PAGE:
A year ago, American Airlines introduced its "More Room Throughout Coach" campaign, in which the airline began offering 2 to 5 more inches of leg room by removing two rows of seats in coach class.

"You'd be surprised what 2 to 4 extra inches can do," said Mr. Hotard, who added that, at 6 feet 2 inches, he can empathize with the Tall Club's concerns. "It can mean the difference between being able to cross your legs and not."

Mr. Rogers said he appreciates American Airlines' gesture, but that such promotions rarely last. "I've seen many of those ads," he said. "The airline will say they're reconfiguring their seating to get people to come, but then they eventually move it back. And they don't advertise that."

That won't happen, insists Mr. Hotard. "That's nonsense. We've taken them off and gotten very positive responses from our customers," he said.

Airlines also worry that holding certain seats for tall people, who may or may not board the flight, would drive up ticket prices. Not so, says Mr. Cohen, because people who meet the height requirement would have to identify themselves 48 hours before the flight.

"We're not asking them to spend money or fly with empty seats because they're holding them for tall people," said Mr. Cohen. "They [the airlines] just don't like being told what to do. They fought when people with disabilities tried to get special accommodations, and now they're fighting us."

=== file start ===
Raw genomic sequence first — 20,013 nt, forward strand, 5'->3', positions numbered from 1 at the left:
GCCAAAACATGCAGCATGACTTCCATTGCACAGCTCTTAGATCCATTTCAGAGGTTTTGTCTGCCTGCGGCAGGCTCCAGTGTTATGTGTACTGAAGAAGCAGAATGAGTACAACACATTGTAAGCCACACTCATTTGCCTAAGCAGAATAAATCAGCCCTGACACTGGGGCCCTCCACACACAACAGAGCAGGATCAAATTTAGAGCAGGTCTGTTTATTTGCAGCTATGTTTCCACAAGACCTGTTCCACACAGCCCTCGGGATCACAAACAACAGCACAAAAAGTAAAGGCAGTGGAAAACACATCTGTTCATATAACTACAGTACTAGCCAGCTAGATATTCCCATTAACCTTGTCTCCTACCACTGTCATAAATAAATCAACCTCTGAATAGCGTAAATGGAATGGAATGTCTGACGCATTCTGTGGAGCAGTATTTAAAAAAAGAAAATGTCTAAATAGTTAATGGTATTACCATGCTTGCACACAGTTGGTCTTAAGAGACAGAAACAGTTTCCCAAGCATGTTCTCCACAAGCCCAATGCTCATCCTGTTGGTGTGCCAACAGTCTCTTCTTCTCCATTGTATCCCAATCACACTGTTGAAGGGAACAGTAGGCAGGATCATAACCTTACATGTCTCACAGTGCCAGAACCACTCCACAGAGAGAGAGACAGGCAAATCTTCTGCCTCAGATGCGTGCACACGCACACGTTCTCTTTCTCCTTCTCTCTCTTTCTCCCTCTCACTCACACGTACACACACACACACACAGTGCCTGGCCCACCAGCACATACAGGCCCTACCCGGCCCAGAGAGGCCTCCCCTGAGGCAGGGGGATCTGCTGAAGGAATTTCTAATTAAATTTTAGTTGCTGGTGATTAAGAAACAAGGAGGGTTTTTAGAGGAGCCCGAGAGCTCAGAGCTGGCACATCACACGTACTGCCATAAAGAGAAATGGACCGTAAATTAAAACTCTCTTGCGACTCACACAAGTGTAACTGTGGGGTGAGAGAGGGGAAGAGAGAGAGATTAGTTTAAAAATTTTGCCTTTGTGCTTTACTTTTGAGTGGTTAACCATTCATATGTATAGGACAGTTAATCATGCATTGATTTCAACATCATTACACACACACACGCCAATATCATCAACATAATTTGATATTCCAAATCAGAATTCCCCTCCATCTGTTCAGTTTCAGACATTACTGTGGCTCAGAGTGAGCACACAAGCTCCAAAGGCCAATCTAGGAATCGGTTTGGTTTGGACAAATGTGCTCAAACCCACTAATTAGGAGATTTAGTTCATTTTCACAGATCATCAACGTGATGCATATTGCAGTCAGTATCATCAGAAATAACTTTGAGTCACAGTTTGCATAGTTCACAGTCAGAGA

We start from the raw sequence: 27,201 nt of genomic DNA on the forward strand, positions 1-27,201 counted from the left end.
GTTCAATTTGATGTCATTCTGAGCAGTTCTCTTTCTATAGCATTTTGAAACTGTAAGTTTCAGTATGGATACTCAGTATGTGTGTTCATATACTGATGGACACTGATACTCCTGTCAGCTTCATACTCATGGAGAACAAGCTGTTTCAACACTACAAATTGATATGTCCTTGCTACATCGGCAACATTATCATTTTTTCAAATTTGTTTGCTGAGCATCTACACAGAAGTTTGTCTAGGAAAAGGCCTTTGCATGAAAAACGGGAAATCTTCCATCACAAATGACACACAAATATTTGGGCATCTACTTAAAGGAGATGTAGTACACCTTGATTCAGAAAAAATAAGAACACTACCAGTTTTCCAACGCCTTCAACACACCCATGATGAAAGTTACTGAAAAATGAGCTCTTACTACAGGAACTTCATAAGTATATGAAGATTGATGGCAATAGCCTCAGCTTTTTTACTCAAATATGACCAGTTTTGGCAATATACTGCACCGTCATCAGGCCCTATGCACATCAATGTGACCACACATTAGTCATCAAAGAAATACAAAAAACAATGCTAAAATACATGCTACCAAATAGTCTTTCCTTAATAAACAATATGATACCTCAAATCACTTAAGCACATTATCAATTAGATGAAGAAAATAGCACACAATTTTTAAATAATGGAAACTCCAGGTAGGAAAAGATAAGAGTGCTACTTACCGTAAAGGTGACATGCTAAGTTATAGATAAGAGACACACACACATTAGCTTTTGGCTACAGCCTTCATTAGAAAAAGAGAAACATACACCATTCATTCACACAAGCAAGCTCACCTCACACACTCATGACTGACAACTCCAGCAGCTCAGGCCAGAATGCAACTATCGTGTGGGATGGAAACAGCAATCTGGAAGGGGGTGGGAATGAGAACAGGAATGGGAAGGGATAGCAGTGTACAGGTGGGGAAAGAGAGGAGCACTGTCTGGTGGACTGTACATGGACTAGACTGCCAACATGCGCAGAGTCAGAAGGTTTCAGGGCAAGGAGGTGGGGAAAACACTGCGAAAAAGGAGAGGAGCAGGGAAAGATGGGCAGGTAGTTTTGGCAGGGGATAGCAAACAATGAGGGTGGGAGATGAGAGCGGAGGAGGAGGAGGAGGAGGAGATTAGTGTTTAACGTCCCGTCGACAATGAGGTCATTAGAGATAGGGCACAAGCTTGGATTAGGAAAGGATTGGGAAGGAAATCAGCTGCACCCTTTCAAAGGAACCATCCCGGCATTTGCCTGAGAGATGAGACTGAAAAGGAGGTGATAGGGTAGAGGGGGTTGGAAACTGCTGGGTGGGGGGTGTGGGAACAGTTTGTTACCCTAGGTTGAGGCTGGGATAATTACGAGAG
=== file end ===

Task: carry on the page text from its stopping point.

While tall people are quick to note that height should not be considered a disability, they believe they have a stronger argument than those brought by groups like the National Association to Advance Fat Acceptance, which has sued to end discrimination against overweight people.

The California Supreme Court heard a case that dealt with overweight people, and it held that obesity was not an immutable condition, said Mr. Cohen, adding, "A distinguishing thing about people who are tall is that height is an immutable condition."

The Silicon Valley club is part of Tall Clubs International, a social organization that has a history of prodding companies for everything from tall-sized clothing to extra-long bedding and sheets.

Founded in 1938 by Kae Sumner Einfeldt, a Walt Disney cartoonist who stood 6 feet 2 inches, Tall Clubs International started in Los Angeles as the California Tip Toppers Club. The group soon began pushing for the manufacture of "tall furnishings."

"Members wrote letters, telephoned and visited businesses to encourage them to lower the cost of custom-made items," says its Web site (www.tall.org). "Success greeted them occasionally, as in the ad that trumpeted, 'Here it is Tip Toppers, you asked for it: the King Size Mattress!' "

The club now has 54 chapters in the United States and Canada and runs a Miss Tall International competition each year. Members must be 21 and meet the stringent height requirement: Men must stand at least 6 feet 2 inches when measured in their stocking feet, and women must be 5 feet 10, putting both in the top 5 percentile for height nationwide.

Gaining recognition from the airlines would be a huge victory for the club, say members, who stress that squeezing into airline seats has been an issue for tall people almost since Kitty Hawk. "This has always been a concern to tall people everywhere. It's always been talked about," said Mr. Rogers. "If we could have influenced Orville and Wilbur Wright, we would have."